Virginia bills from white nationalist rally defeated
RICHMOND, Va. (AP) — The Republican-controlled Virginia General Assembly has defeated every bill the city of Charlottesville advocated for after a white nationalist rally last summer that shocked the nation.
Measures dealing with Confederate monuments, independent militias and gun restrictions — either inspired by the violence that unfolded or intended to prevent it from happening again — have been quickly squashed before reaching the full floor of either chamber. They have mostly died along party-line votes.
Some Democratic lawmakers contend their Republican colleagues put party politics ahead of public safety. But Republicans largely criticized the bills as bad policy and argued they wouldn’t have prevented the car attack that left 32-year-old Heather Heyer dead.
“I recognize the enormous political pressure on those representing Charlottesville to file legislation in response to the terrible conflict and protests in Charlottesville,” Sen. Mark Obenshain, a Republican committee chairman, wrote in an email. “We also have to recognize that the tragic consequences would not have been prevented by any of the bills that have been filed.”
Sen. Creigh Deeds and Del. David Toscano, whose districts include Charlottesville, sponsored many of the bills prompted by the Aug. 12 rally, which was organized in part to protest the city’s decision to remove a statue of Confederate Gen. Robert E. Lee.
Hundreds of white nationalists, neo-Nazis and other far-right extremists — some dressed as if they were headed to battle — converged downtown that morning for the largest gathering of its kind in at least a decade. Counterprotesters gathered too, and before the rally could begin, violence broke out.
People screamed at one another, unleashed chemical sprays, threw punches and beat each other with weapons. Authorities forced the gathering to disband, and attendees scattered.
Several hours later, as hundreds of counterprotesters were marching through a downtown street, a car slammed into the crowd, killing Heyer and injuring dozens more. A state police helicopter involved in monitoring the violence later crashed, killing two troopers.
Two independent reviews of the rally response — one conducted by a former U.S. attorney and one by the International Association of Chiefs of Police — found serious law enforcement missteps.
One of those reviews and a task force of mostly law enforcement personnel convened by the governor recommended that Virginia law be amended to let local governments impose restrictions on firearms at similar events in the future. Although no one was shot, officials said the fact that attendees were so heavily armed, some with assault-style rifles, hampered the law enforcement response.
Two of Deeds’ bills dealt with gun restrictions: One would have added Charlottesville and adjacent Albemarle County to the list of other Virginia localities allowed to prohibit firearms in public spaces; the other would let localities regulate guns in public buildings, which the city said would improve safety at its often-raucous City Council meetings.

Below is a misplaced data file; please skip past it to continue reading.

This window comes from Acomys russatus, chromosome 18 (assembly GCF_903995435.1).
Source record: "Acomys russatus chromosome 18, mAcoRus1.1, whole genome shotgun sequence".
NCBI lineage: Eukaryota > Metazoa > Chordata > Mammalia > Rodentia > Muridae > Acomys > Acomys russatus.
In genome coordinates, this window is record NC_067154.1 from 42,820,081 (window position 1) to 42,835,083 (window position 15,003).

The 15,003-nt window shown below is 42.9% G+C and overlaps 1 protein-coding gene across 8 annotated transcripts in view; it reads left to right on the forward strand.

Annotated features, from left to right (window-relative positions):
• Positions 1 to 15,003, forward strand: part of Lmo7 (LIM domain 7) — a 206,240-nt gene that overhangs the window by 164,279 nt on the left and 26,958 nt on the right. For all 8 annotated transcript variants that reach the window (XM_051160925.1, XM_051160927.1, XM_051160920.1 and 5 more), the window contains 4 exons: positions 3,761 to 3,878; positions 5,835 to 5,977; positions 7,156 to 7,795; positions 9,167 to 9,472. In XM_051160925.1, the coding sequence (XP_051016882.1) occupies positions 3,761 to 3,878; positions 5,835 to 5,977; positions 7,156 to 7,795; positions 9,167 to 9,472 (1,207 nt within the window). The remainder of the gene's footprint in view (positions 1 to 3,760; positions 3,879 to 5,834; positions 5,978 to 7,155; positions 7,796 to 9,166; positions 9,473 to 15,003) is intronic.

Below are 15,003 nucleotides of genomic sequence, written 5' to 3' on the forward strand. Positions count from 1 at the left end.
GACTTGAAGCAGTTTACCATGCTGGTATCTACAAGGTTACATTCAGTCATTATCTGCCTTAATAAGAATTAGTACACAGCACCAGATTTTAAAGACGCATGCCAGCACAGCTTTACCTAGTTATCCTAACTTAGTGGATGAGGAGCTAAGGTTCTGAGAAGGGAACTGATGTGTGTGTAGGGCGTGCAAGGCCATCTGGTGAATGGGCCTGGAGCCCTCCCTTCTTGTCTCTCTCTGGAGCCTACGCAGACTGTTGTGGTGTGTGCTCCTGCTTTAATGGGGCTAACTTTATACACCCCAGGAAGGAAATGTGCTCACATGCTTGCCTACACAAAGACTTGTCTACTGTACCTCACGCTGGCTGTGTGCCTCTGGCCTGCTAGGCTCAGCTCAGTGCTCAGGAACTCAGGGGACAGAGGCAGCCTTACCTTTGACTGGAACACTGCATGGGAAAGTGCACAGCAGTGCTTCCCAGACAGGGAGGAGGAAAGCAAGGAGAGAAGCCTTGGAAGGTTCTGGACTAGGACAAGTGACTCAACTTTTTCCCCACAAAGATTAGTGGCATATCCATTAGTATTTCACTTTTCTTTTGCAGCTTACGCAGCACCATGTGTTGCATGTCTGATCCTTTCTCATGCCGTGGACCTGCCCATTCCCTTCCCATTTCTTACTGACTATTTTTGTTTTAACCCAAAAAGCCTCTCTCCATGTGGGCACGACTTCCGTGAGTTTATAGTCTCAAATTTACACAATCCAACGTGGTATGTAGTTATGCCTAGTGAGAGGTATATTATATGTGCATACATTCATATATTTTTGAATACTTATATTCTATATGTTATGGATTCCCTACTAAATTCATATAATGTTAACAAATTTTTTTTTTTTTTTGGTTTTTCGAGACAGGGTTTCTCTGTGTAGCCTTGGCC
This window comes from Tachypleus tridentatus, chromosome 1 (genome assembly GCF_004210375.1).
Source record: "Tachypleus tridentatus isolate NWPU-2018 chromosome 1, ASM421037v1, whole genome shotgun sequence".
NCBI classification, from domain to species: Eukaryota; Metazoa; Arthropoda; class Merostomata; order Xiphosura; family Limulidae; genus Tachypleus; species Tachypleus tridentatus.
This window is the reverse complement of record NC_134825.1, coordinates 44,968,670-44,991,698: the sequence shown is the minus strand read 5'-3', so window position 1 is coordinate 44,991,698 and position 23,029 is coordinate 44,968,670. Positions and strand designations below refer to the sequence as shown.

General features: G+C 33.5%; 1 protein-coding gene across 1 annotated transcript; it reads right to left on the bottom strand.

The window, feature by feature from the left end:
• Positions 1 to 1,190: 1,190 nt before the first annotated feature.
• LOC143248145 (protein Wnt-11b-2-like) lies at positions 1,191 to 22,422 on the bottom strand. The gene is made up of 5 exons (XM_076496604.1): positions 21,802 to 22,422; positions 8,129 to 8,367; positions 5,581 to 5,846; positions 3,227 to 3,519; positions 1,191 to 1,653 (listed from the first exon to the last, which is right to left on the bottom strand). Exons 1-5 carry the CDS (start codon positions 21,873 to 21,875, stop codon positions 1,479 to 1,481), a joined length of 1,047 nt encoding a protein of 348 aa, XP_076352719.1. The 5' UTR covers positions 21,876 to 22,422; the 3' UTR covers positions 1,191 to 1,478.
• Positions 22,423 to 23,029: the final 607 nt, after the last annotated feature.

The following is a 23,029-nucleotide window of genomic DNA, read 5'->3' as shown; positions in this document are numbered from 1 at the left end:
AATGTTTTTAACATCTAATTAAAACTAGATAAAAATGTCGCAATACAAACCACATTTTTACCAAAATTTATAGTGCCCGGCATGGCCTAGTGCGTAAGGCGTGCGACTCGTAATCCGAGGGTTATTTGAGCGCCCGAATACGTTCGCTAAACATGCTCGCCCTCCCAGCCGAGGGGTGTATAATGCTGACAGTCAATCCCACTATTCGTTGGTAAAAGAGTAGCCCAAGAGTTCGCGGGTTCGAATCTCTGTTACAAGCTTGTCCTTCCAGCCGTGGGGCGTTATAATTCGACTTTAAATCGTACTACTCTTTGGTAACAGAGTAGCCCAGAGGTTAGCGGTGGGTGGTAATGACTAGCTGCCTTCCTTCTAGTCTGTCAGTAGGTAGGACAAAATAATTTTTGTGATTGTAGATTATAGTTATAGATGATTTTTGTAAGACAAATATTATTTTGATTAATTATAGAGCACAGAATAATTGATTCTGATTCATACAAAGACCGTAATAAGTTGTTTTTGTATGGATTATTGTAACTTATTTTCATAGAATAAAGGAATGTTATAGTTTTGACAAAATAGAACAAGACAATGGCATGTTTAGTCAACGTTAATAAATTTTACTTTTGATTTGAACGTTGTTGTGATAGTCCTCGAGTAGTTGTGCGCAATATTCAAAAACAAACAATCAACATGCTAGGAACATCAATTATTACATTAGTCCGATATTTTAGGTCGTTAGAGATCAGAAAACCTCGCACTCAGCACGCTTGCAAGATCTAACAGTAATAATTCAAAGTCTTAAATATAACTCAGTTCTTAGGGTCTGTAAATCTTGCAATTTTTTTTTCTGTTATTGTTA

“It is not the city’s intent to ban firearms altogether, but given the events of the past year, we and our police department truly believe that these tools would give us a much better ability to manage events and protect the public safety,” Lisa Robertson, an attorney for the city, told the committee considering both measures. She was accompanied by police officers from both the Charlottesville and Albemarle County departments, who also urged lawmakers to pass the bills.
The committee killed them in two nearly party-line votes.
Other defeated measures would have given cities the ability to remove memorials for war veterans, something a state law being challenged in court currently prohibits.
Two measures written by Democratic Attorney General Mark Herring — one dealing with restricting militias and another intended to help combat white supremacist groups and other extremists — also went nowhere.
Another of Deeds’ bill would have allowed localities to regulate or prohibit people from wearing clothes or weaponry that gave the impression they were active military members. The measure was intended to rein in the type of independent militias that showed up at the rally and prompted confusion about whether they were law enforcement officials.
Deeds urged a different committee to pass that measure, pointing out that the General Assembly had already seen fit to pass a law prohibiting people from imitating police or wearing masks.
But most Republican committee members and one Democratic colleague were not swayed, and the panel killed it.
“I’m very concerned because I don’t think we’ve seen the last of these types of demonstrations,” Virginia’s Secretary of Public and Homeland Security Safety Brian Moran said. “I wish the legislature had seen fit to equip our localities with the ability to ensure the public safety of their citizens.”